Style and Technique

(Comprehensive Guide to Short Stories, Critical Edition)

The structure of “The Beginning of an Idea” is based on a parallel between a fictionalized life and an actual life. John McGahern initiates this parallel first by including as a story-within-a-story practically a complete translation of the Chekhov story “Oysters,” which Eva plans as an opening to her imaginative or fictionalized life of Chekhov. However, the only two sentences she has written are her beginning sentences: “The word Oysters was chalked on the wagon that carried Chekhov’s body to Moscow for burial. The coffin was carried in the oyster wagon because of the fierce heat of early July.” Repeated five times throughout the story, almost like an obsessive mantra, the two sentences are indeed the “beginning of an idea” that gives the story its title.

Throughout the story, McGahern alternates accounts of Eva’s actual life—her breakup with her lover, her trip to Spain, her encounter with the two police officers—with references to her idealized or “imaginary” life of Chekhov. Just as she never succeeds in translating her ideas into actuality by writing the life of Chekhov, she never really succeeds in creating her own life. Instead, she takes the path of least resistance, translating instead of creating, giving in to the rapists instead of resisting them.

The story ends with Eva’s final romantic effort to equate the meaninglessness of her own experience with what she considers to be the significance of the life of Chekhov. By looking out the train window to see if there is a wagon with the word “oysters” chalked on the side, she hopes to identify with Chekhov. However, she never succeeds in creating an imaginary Chekhov, nor does she succeed in giving meaningful order to her own life. The final parallel between her own life and her projected life of Chekhov is that she too returns home, having suffered a kind of death and an ironic reduction.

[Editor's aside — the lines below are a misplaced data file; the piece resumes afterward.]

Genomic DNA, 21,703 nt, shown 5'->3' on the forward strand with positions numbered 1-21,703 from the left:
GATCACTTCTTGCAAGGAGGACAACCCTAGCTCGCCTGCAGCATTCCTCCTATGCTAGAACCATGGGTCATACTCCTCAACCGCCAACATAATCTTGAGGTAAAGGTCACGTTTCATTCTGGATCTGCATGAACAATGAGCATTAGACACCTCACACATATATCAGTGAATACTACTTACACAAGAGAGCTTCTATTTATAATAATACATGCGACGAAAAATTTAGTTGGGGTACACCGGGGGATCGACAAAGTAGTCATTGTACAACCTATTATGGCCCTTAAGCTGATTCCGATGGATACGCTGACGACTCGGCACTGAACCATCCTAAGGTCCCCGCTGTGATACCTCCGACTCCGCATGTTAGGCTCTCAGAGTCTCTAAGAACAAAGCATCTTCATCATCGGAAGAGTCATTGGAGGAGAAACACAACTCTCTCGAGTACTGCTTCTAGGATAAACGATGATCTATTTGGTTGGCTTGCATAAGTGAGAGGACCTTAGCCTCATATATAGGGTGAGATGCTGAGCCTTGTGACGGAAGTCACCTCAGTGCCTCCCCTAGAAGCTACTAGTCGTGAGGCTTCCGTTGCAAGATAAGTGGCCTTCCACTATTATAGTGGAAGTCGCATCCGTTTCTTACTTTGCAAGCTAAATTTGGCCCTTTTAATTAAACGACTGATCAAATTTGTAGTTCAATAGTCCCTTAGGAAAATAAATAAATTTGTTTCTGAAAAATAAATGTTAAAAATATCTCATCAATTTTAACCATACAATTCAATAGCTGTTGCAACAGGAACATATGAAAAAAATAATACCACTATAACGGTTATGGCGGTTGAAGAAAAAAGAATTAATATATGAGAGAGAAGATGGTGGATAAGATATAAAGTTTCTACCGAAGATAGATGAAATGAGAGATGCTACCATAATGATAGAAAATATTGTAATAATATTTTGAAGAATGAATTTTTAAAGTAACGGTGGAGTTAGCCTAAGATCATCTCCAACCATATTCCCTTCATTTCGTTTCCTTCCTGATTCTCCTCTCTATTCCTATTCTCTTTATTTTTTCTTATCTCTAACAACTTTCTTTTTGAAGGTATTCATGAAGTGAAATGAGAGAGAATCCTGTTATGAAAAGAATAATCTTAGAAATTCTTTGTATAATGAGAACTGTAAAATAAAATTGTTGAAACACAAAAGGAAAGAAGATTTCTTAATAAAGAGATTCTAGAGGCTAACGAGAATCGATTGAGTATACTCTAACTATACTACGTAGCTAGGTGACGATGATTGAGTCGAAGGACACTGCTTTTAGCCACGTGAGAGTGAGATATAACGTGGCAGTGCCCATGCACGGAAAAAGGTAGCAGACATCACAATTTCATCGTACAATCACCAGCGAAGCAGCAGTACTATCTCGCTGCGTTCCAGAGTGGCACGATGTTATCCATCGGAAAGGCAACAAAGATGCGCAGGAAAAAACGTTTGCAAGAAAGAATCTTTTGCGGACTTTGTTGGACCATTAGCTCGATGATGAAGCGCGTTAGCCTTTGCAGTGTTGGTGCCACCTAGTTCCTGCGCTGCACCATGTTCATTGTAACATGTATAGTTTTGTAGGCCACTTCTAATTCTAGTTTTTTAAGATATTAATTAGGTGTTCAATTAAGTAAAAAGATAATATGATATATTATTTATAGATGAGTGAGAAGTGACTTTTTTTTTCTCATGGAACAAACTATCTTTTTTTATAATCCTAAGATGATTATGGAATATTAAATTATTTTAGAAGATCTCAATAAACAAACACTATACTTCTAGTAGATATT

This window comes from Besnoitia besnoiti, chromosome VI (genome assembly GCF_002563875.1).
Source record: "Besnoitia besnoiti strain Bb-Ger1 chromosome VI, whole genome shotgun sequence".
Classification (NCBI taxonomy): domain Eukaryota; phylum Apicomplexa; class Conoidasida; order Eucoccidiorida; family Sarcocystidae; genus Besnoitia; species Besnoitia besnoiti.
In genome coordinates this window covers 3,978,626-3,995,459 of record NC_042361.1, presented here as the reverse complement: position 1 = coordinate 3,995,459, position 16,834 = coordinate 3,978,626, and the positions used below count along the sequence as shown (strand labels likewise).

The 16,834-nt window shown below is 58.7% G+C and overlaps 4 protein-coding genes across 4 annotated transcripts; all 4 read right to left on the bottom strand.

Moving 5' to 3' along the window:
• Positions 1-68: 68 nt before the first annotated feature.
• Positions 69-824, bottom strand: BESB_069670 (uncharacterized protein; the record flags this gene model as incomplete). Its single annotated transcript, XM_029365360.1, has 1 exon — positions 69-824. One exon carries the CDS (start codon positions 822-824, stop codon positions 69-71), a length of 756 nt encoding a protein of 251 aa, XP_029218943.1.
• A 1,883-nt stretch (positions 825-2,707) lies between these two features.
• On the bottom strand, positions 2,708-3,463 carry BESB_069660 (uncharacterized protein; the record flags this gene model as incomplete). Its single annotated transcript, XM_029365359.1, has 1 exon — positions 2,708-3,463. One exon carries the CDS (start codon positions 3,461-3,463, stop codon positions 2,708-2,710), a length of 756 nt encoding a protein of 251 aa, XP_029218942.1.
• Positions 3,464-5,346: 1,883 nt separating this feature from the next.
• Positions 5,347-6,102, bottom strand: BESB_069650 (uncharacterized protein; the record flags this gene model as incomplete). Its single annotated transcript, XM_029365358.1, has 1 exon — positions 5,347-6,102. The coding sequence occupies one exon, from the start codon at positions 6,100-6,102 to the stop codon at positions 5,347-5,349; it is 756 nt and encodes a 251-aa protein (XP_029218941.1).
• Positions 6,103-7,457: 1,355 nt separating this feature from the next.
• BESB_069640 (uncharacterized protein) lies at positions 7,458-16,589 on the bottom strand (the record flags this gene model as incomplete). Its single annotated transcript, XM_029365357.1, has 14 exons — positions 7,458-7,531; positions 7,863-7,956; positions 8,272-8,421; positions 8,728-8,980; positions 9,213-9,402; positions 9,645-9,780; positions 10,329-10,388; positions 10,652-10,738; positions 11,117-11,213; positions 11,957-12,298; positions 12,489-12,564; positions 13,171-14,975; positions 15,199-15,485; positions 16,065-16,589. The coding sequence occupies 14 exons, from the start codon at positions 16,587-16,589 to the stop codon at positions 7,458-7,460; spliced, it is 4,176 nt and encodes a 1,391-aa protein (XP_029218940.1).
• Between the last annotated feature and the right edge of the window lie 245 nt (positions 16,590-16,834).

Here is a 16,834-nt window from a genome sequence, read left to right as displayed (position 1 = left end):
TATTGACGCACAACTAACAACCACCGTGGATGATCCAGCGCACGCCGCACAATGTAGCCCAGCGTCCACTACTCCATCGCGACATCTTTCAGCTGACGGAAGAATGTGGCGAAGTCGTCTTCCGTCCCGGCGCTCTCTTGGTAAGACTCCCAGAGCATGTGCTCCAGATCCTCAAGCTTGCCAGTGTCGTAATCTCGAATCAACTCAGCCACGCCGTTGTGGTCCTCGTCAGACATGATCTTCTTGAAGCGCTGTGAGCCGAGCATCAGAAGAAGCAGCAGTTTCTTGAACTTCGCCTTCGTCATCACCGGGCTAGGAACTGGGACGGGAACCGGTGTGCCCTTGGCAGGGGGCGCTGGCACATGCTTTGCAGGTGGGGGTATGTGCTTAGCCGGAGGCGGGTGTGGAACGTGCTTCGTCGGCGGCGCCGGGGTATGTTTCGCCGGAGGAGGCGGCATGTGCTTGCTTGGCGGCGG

As is typical of McGahern’s short fiction specifically and of the modern Joycean tradition generally, “The Beginning of an Idea” is both realistic and lyrical at once, pushing mere description of the material to unobtrusive symbolic significance. Like McGahern’s other stories, this one has a clear social context; however, he is not interested in confronting his characters with the abstractions of social limitations but rather exploring the universal challenge of responsibility, commitment, and guilt.